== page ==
Tuesday, December 12, 2006

Thomas Bayes and his Formula

Thomas Bayes (1702-1761) was a British Presbytarian minister and mathematician. He was the first to use probability calculus for inference concerning future events based on evidence. In this context he used the formula, which as now known as Bayes formula. Using a modern notation it looks like this:

$P(D|R) =\frac{P(R|D)P(D)}{P(R | D)P(D)+P(R|\bar D)(1-P(D))}.$

In the example with the pregnancy test $P(R |D)$ and $P(R |\bar D)$ denotes the probability of the test outcome, $R$, depending on whether the sow is pregnant or not, and $P(D)$ denotes the probability that the sow is pregnant before the test result is available. On the left side of the equation, $P(D | R)$ denotes the desired probability that the sow is pregnant after the test result is known.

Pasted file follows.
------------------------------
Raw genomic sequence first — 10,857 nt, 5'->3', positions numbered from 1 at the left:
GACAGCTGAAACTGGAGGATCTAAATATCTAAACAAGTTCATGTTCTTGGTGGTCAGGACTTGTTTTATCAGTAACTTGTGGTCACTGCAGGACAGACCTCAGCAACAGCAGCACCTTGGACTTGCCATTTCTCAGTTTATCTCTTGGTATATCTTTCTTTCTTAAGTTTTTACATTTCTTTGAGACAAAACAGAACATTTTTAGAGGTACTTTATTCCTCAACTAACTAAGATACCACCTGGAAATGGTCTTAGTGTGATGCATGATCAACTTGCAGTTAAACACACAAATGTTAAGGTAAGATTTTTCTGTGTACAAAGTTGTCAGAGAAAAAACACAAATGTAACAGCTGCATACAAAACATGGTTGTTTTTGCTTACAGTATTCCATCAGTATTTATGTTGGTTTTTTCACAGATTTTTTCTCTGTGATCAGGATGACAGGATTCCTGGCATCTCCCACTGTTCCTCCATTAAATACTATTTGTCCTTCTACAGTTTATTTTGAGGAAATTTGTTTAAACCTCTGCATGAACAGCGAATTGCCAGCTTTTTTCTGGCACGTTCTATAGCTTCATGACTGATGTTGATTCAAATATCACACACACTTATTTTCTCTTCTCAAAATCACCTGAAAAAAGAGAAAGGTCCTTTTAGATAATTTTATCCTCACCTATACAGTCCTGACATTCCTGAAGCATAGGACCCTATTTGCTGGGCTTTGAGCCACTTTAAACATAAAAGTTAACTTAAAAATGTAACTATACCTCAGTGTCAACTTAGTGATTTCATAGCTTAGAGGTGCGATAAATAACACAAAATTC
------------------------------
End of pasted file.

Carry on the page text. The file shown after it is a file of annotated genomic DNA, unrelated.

A bayesian network exploits a version of the formula to calculate similar probabilities in more complex frameworks.

Thomas Bayes did not publish his Essay Towards Solving a Problem in the Doctrine of Chances himself. It was published in 1763 after his dead.

See Thomas Bayes - Wikipedia, the free encyclopedia for further information.

Translated from Bayes og hans formel